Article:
After a tiresome and repetitive journey around the spare rooms in my head, my meditation session finally took me somewhere more interesting. I wound up cutting through cobwebs until I reached a pale-yellow door in what felt like the back, right side of my brain, an area specialized in something, but I can’t remember what.
As this was all a meditation experience, I had nothing to lose by exploring what was on the other side of the door, but there was no handle, latch, or lever where one would expect to see one, and pushing on the door, even kicking it, only caused it to bulge out then spring back into its original shape, but with a small green spot low on the door. Each time I pushed against the door it bulged and the spot moved in a random motion and grew slightly larger.
This contest continued for as long as I let it, maintained by my curiosity about getting past the brain-door and the meaning of its roving, green spot, which, incidentally, changed shape each time it moved. I knew that I was running out of time as I felt myself about mid-way through my 20-minute meditation. I let the meditative process decide what to do next, and the yellow door began to fade and lose importance. I began to turn away and said good-by to the door by touching the now hexagon-shaped green place, which was in the upper left corner. When I did, the door showed a crack of blue light, but on the bottom, not a side where I would have expected it.
I knelt and slipped my fingers under the door, which I could not feel, as it seemed to be a creation of light with no physical characteristics discernable to touch. Yet when I raised my palm, now under the yellow door, it began to lift, to open, so I slowly kept lifting and the yellow rolled upward being replaced with a soft gray-blue hue which did not bleed out toward me, but stayed behind where the door had been. I lifted until the door was no longer there at all, having seemed to evaporate into the spaces of my brain that were prepared for such an event.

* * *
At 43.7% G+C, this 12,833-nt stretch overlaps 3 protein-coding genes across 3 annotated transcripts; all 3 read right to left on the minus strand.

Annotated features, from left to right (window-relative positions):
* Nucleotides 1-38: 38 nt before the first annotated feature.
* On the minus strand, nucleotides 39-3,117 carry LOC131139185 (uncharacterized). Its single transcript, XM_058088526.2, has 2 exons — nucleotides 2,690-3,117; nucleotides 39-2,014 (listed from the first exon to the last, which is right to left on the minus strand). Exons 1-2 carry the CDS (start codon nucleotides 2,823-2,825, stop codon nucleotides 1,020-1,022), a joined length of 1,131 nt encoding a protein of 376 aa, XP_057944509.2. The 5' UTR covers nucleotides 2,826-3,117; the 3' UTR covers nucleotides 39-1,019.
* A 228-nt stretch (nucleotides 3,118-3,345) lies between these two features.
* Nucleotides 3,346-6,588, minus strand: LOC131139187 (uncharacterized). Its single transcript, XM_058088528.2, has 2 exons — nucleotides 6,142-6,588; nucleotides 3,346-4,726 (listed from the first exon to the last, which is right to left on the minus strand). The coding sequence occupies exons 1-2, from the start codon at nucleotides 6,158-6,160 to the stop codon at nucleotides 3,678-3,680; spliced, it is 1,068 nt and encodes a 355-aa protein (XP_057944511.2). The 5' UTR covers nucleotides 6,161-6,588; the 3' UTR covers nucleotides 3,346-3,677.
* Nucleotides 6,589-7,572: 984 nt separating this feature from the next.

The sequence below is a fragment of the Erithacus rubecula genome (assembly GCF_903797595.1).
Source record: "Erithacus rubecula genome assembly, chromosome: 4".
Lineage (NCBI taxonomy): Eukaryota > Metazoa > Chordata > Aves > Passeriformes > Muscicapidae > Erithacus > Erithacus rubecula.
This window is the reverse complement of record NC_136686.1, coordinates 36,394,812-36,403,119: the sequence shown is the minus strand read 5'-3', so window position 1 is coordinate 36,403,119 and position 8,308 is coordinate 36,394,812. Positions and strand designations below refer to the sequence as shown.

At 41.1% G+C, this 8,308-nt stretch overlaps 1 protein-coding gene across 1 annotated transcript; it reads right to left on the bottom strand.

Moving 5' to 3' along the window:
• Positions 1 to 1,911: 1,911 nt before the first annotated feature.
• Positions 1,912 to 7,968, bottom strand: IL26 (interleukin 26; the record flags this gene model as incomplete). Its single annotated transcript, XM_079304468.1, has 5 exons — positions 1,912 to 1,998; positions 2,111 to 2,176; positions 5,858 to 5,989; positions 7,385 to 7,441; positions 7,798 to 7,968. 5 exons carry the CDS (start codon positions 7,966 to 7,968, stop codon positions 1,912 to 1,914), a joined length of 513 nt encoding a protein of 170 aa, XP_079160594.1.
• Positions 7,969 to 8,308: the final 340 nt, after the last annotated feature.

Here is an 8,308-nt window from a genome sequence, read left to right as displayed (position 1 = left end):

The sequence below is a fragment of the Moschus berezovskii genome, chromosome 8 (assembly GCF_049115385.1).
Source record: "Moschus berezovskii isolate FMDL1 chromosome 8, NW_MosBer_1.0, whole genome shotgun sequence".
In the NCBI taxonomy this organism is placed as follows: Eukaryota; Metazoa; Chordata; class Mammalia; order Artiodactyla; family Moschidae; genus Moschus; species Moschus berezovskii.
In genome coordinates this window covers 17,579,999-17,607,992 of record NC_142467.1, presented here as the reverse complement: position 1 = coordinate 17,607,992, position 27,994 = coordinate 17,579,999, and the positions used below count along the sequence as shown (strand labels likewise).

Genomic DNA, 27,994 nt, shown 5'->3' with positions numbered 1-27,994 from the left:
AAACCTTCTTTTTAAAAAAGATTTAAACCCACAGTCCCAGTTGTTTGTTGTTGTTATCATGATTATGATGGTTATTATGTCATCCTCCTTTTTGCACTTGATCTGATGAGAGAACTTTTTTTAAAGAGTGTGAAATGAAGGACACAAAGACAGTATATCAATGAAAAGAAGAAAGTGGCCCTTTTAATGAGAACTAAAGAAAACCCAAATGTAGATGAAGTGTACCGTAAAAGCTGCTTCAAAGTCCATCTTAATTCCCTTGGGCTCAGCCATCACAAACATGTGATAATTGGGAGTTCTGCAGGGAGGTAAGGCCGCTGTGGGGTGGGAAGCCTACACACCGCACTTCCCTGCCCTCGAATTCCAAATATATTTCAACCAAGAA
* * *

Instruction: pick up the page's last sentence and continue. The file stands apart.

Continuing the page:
The pathway in meditation is neutral observation with a focus on the breath, so there was no thought to moving into the gray-blue, it just happened and there I was surrounded by it. It was like being in the densest fog, like not being anywhere, like this sure is a strange meditation.
Something whizzed by and I had the impression that it was an atom or a star, which seemed crazy as one is miniscule and the other huge. “Wow,” I said to myself and the grey-blue sea now carrying me, bobbing along and toward unknown places and experiences answered back that I did see a star as well as an atom and that they are the same while being completely different.
Who in this gray-blue sea is talking to me, I asked myself, and the sea responded, “Who would you like it to be?”
“I don’t want it to be a who, I want it to be the unknown. I want to lose myself in the voice of the unknown.”
“Ah,” replied gray blue. “Of course. This will take some time. As many years as you have left.”
“What will be . . .” I started to say, when the soft chime of my meditation timer floated into gray-blue and gently reminded me that my other life was waiting. As always, I slowly opened my eyes to the sight of the world I had left 20 minutes ago. I paused for reflection. I wondered if I would ever again come across that yellow door and journey to back to gray-blue, and the just out of reach unknown.